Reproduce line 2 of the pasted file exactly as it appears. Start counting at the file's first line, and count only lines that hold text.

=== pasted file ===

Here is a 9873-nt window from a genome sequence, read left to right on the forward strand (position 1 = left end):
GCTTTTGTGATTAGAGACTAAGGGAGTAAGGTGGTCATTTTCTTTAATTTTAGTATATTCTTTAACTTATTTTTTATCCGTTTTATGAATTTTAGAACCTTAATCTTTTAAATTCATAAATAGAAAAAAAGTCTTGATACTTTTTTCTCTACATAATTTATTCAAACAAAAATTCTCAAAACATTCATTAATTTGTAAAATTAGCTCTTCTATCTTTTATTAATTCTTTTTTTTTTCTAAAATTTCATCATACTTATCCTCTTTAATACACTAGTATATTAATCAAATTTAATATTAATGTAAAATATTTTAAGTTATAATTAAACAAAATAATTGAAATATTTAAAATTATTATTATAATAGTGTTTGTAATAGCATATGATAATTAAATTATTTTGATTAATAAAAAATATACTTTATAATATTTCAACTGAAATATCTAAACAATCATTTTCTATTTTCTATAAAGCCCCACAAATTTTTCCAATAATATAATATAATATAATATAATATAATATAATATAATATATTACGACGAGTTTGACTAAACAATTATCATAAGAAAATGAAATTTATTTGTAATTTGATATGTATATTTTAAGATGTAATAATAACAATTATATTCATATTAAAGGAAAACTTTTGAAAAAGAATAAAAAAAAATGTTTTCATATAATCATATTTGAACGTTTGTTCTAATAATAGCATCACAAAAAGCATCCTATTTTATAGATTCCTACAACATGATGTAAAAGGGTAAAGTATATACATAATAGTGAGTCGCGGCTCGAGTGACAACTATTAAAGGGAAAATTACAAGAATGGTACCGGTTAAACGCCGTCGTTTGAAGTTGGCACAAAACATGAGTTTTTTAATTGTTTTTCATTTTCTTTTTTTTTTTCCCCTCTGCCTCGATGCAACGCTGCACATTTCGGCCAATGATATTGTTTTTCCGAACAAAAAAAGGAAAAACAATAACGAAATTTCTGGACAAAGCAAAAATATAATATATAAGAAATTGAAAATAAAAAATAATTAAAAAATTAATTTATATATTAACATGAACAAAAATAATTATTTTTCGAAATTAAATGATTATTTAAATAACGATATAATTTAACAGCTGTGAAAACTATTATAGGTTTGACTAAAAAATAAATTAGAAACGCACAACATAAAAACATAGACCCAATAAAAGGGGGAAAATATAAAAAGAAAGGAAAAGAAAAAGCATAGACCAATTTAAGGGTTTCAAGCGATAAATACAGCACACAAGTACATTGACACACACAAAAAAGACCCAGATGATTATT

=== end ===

GCTTTTGTGATTAGAGACTAAGGGAGTAAGGTGGTCATTTTCTTTAATTTTAGTATATTCTTTAACTTATTTTTTATCCGTTTTATGAATTTTAGAACCTTAATCTTTTAAATTCATAAATAGAAAAAAAGTCTTGATACTTTTTTCTCTACATAATTTATTCAAACAAAAATTCTCAAAACATTCATTAATTTGTAAAATTAGCTCTTCTATCTTTTATTAATTCTTTTTTTTTTCTAAAATTTCATCATACTTATCCTCTTTAATACACTAGTATATTAATCAAATTTAATATTAATGTAAAATATTTTAAGTTATAATTAAACAAAATAATTGAAATATTTAAAATTATTATTATAATAGTGTTTGTAATAGCATATGATAATTAAATTATTTTGATTAATAAAAAATATACTTTATAATATTTCAACTGAAATATCTAAACAATCATTTTCTATTTTCTATAAAGCCCCACAAATTTTTCCAATAATATAATATAATATAATATAATATAATATAATATAATATATTACGACGAGTTTGACTAAACAATTATCATAAGAAAATGAAATTTATTTGTAATTTGATATGTATATTTTAAGATGTAATAATAACAATTATATTCATATTAAAGGAAAACTTTTGAAAAAGAATAAAAAAAAATGTTTTCATATAATCATATTTGAACGTTTGTTCTAATAATAGCATCACAAAAAGCATCCTATTTTATAGATTCCTACAACATGATGTAAAAGGGTAAAGTATATACATAATAGTGAGTCGCGGCTCGAGTGACAACTATTAAAGGGAAAATTACAAGAATGGTACCGGTTAAACGCCGTCGTTTGAAGTTGGCACAAAACATGAGTTTTTTAATTGTTTTTCATTTTCTTTTTTTTTTTCCCCTCTGCCTCGATGCAACGCTGCACATTTCGGCCAATGATATTGTTTTTCCGAACAAAAAAAGGAAAAACAATAACGAAATTTCTGGACAAAGCAAAAATATAATATATAAGAAATTGAAAATAAAAAATAATTAAAAAATTAATTTATATATTAACATGAACAAAAATAATTATTTTTCGAAATTAAATGATTATTTAAATAACGATATAATTTAACAGCTGTGAAAACTATTATAGGTTTGACTAAAAAATAAATTAGAAACGCACAACATAAAAACATAGACCCAATAAAAGGGGGAAAATATAAAAAGAAAGGAAAAGAAAAAGCATAGACCAATTTAAGGGTTTCAAGCGATAAATACAGCACACAAGTACATTGACACACACAAAAAAGACCCAGATGATTATT